BEGINNING to write down what I think about life and how I understand it......
I have a picture of life as a plateau on a high mountain which rises above the clouds. The clouds ceaselessly move around our plateau. What is beyond the plateau is mystery.
There are two ways to live life. We did not seek out this life on the plateau. We just arrived here. Life was not invited, we simply came; I do not know how. But to live we might accept that the plateau is all that there is. There is only the plateau, and nothing else beyond it in the mist. We can see the mists. They are there. They are dangerous. You can get lost in the mists; they are deception. If you go into them you will get lost; fall over the edge into insanity. So stay out of the mists and stay away from the edge. Stay safe in the centre where the ground is solid and all the paths are well known.
That is the first way of life. The road most often travelled, perhaps. Philosophy or politics or religion do not matter here. This is what Reverend Geoffrey would call a matter of "style". A fundamental choice of style for life. Life consists in being safe. This is all written from the perspective of not being in the centre. Perhaps there it does not look like this at all! Perhaps in the centre life is just as challenging- in its own perspective. But I cannot sit there and see it that way. There is no detached observation of Life. Life is to be lived and explained from where we are as interested parties. As very interested parties- a person could die getting this right!
I cannot choose the way of the centre because it seems in all its forms to have a fundamental fault. It is too safe; it avoids the challenges, and the real dangers of the mist. Or it will not take the mist of the edges seriously. It denies the mist or flees it. Yet the mists cannot be denied; they invade life lived at the very centre of the plateau, not able to be avoided either, in the end. Life cannot be made safe. The clouds blow across life- chill shadows as sickness and death invade our reality. Or perhaps oppression or famine. I have to live with the reality of the mist and the shadows and find my way through them before they drag me through or overcome me on their terms.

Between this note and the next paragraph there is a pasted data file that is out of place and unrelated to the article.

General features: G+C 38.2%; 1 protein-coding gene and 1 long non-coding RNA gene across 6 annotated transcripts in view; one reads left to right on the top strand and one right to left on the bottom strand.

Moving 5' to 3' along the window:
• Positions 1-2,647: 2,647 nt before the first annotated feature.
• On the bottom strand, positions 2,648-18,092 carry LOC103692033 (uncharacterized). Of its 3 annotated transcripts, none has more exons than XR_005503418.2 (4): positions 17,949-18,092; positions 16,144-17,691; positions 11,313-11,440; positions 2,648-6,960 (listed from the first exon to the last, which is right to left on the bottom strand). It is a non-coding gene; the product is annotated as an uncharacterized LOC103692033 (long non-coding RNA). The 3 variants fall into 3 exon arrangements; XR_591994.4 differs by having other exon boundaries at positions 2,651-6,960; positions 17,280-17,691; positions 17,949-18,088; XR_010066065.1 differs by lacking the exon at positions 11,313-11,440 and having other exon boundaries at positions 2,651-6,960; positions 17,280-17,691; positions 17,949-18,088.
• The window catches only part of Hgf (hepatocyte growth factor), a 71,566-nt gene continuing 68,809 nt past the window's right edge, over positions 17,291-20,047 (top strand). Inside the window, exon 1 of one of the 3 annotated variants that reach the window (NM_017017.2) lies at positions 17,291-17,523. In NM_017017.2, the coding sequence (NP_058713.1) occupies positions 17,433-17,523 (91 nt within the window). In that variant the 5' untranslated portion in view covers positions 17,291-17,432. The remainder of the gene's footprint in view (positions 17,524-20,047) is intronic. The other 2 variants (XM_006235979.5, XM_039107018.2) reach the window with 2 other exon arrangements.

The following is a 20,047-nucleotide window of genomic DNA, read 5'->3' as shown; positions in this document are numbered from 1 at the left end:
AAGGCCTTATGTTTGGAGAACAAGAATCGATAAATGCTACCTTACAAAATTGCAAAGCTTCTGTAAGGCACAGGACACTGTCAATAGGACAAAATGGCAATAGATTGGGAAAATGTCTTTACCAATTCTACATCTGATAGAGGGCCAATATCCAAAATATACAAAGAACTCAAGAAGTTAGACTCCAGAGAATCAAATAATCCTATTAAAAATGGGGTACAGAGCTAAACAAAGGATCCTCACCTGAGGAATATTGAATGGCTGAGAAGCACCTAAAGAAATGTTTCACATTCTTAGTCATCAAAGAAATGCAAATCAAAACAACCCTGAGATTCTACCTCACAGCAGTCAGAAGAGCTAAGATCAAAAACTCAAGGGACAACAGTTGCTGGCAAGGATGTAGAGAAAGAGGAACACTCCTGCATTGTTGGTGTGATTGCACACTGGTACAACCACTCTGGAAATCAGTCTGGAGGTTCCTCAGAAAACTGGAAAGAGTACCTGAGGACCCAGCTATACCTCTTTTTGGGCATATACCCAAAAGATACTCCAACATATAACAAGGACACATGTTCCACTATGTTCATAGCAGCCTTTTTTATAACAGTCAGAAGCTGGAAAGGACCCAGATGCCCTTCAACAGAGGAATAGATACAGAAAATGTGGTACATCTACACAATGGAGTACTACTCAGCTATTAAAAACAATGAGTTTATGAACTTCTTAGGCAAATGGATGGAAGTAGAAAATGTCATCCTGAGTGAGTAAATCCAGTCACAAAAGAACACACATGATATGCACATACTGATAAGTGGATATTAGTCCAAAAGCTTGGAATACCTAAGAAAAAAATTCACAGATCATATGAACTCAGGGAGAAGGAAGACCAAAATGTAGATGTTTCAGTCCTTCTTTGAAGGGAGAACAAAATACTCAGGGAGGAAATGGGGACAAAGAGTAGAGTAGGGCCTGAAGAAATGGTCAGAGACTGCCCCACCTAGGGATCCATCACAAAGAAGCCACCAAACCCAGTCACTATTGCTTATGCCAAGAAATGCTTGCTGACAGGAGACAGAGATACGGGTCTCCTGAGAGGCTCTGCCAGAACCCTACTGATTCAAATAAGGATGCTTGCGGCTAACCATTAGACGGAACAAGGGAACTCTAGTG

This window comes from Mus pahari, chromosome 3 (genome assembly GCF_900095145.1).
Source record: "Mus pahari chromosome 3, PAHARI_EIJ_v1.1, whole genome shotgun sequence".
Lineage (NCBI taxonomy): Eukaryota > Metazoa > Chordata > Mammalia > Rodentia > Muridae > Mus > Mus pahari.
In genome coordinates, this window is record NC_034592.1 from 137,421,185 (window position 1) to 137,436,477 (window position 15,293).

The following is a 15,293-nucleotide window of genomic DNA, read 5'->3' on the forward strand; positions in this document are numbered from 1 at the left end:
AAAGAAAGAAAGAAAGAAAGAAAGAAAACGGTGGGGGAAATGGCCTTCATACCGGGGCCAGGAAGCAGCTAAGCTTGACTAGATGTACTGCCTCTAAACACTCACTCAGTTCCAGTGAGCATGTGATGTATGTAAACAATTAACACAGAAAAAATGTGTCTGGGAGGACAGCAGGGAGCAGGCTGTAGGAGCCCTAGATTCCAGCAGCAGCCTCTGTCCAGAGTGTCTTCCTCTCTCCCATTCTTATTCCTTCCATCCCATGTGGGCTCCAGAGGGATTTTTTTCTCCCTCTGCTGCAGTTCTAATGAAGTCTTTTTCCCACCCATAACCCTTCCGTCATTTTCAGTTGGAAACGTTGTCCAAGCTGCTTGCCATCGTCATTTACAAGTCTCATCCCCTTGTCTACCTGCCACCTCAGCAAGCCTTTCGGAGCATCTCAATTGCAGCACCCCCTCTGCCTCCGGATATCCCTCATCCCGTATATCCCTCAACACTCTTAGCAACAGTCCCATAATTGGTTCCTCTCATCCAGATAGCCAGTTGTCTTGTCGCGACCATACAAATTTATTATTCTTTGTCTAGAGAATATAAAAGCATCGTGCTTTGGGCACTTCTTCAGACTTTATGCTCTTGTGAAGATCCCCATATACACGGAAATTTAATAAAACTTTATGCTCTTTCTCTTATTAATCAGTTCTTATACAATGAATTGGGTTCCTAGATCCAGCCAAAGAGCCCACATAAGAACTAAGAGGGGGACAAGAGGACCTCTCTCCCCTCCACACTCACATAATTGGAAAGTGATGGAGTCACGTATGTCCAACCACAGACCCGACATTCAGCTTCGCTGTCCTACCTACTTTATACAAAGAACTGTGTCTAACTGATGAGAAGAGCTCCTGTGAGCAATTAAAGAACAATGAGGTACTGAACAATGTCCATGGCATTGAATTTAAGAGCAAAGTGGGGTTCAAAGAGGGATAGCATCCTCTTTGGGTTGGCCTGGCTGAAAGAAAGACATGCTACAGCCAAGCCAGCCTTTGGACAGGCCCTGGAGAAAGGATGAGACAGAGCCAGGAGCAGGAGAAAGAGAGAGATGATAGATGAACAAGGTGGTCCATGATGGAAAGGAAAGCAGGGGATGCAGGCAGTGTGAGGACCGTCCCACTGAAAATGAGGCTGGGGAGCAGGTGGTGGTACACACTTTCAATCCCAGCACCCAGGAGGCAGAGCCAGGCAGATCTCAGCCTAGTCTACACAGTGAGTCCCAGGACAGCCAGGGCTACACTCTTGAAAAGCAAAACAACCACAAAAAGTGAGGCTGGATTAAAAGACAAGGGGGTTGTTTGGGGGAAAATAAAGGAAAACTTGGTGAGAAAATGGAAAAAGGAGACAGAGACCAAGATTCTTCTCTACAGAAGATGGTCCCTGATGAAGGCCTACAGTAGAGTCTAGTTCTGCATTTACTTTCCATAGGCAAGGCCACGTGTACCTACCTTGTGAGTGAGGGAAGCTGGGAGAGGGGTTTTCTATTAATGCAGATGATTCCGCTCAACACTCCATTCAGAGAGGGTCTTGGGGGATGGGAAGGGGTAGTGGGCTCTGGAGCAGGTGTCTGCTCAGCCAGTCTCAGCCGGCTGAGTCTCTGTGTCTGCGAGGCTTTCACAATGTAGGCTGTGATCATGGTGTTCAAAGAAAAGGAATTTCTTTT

And that is the second way of life; the way that speaks to me. The way of the edge. It is on the edges of life- out on the edges of the plateau that life seems to have meaning and purpose. It is out there that life ceases to be boring and meaningless. It is frightening and insecure and yet not anywhere near so frightening as staying in the centre.
The centre is where disaster strikes on its own terms; where one is enslaved to existence rather than having some control and truly living. If there is ultimate meaning or reality; if there is a ground of our being, we will be overtaken by it. It seems to me that I want also to find it. I want to act, not just be acted upon. If there is true evil in the clouds and mist, not just a lack of good, I want to find a way through. I want to find the path off our little plateau to the rest of the world, and not merely sit and wait for what may one day come. Perhaps it will never come unless I go.
Knowing: How do we know any of this?:
When we are born there is little known; perhaps we are instinctual animal babies. But there is data hitting our ear drums and eye balls. We have to make sense of this frightening place in which we find ourselves. So we make a hypothesis of what it is all about and decide that there is a person called Mummy and, if we are lucky, another one called Daddy. And they know everything in the world, until we go to school and then we realise they don't know! It's our teacher who knows it all.
Our model of the world is very important for us. It means that up to a point we can control the world and make it safe. So when sensory data contradicts our picture of the world we ignore it or deflect it- rather like the water seems to bend the stick. We see this with little children when they hear Father Christmas is not real. They deny the fact; it spoils their world. And so they deny against the (sensory) evidence that he is not real. But the time comes when there is so much data that threatens our world view, our model, that it collapses, and we have to make another model.
This is the sort of crisis that leads to conversion. Without such a crisis our view of the world and reactions to it is formed by the early twenties, and rarely changes significantly- especially if we live in the centre. Out at the edges, part of our model of the world is that the model changes, by definition. So there, change is not quite the same threat, sometimes- albeit still very painful.
Changes in our model of the world- hopefully bringing us closer to what really is- mean we have to change too. What we hoped was real and right is not, so we must rearrange our living, which can hurt.